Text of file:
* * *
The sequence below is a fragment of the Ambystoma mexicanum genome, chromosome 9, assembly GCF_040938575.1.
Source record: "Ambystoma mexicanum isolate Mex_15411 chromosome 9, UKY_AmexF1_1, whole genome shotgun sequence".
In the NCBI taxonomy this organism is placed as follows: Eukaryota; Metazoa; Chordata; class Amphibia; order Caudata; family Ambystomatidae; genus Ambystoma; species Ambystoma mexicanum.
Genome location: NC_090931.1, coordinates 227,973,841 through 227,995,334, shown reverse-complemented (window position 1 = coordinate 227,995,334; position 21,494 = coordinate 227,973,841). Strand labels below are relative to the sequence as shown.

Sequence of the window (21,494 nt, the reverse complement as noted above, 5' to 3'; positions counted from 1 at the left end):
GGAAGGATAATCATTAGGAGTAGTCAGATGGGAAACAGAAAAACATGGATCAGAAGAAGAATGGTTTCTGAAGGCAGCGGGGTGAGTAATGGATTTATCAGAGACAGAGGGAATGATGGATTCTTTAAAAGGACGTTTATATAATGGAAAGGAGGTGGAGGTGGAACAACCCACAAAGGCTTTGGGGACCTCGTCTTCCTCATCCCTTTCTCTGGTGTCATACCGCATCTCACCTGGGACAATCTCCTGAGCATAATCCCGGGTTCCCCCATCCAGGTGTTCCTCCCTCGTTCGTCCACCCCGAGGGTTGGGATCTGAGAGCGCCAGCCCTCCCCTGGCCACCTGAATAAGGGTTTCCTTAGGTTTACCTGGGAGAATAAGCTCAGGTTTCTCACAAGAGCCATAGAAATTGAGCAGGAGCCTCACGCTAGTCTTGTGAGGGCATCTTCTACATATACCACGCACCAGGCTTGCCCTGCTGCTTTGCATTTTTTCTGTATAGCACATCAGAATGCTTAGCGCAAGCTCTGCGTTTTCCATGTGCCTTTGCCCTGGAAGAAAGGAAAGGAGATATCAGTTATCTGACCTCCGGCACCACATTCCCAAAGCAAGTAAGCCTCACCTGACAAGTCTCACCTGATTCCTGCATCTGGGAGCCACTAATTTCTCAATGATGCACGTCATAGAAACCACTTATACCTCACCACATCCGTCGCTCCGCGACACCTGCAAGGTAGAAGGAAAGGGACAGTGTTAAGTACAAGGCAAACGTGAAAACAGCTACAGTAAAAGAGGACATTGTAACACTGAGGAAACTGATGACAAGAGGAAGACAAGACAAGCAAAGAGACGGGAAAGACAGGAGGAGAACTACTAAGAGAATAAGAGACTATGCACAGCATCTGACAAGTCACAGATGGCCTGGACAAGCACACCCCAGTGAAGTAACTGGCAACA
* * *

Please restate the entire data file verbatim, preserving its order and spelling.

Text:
The sequence below is a fragment of the Ambystoma mexicanum genome, chromosome 9, assembly GCF_040938575.1.
Source record: "Ambystoma mexicanum isolate Mex_15411 chromosome 9, UKY_AmexF1_1, whole genome shotgun sequence".
In the NCBI taxonomy this organism is placed as follows: Eukaryota; Metazoa; Chordata; class Amphibia; order Caudata; family Ambystomatidae; genus Ambystoma; species Ambystoma mexicanum.
Genome location: NC_090931.1, coordinates 227,973,841 through 227,995,334, shown reverse-complemented (window position 1 = coordinate 227,995,334; position 21,494 = coordinate 227,973,841). Strand labels below are relative to the sequence as shown.

Sequence of the window (21,494 nt, the reverse complement as noted above, 5' to 3'; positions counted from 1 at the left end):
GGAAGGATAATCATTAGGAGTAGTCAGATGGGAAACAGAAAAACATGGATCAGAAGAAGAATGGTTTCTGAAGGCAGCGGGGTGAGTAATGGATTTATCAGAGACAGAGGGAATGATGGATTCTTTAAAAGGACGTTTATATAATGGAAAGGAGGTGGAGGTGGAACAACCCACAAAGGCTTTGGGGACCTCGTCTTCCTCATCCCTTTCTCTGGTGTCATACCGCATCTCACCTGGGACAATCTCCTGAGCATAATCCCGGGTTCCCCCATCCAGGTGTTCCTCCCTCGTTCGTCCACCCCGAGGGTTGGGATCTGAGAGCGCCAGCCCTCCCCTGGCCACCTGAATAAGGGTTTCCTTAGGTTTACCTGGGAGAATAAGCTCAGGTTTCTCACAAGAGCCATAGAAATTGAGCAGGAGCCTCACGCTAGTCTTGTGAGGGCATCTTCTACATATACCACGCACCAGGCTTGCCCTGCTGCTTTGCATTTTTTCTGTATAGCACATCAGAATGCTTAGCGCAAGCTCTGCGTTTTCCATGTGCCTTTGCCCTGGAAGAAAGGAAAGGAGATATCAGTTATCTGACCTCCGGCACCACATTCCCAAAGCAAGTAAGCCTCACCTGACAAGTCTCACCTGATTCCTGCATCTGGGAGCCACTAATTTCTCAATGATGCACGTCATAGAAACCACTTATACCTCACCACATCCGTCGCTCCGCGACACCTGCAAGGTAGAAGGAAAGGGACAGTGTTAAGTACAAGGCAAACGTGAAAACAGCTACAGTAAAAGAGGACATTGTAACACTGAGGAAACTGATGACAAGAGGAAGACAAGACAAGCAAAGAGACGGGAAAGACAGGAGGAGAACTACTAAGAGAATAAGAGACTATGCACAGCATCTGACAAGTCACAGATGGCCTGGACAAGCACACCCCAGTGAAGTAACTGGCAACA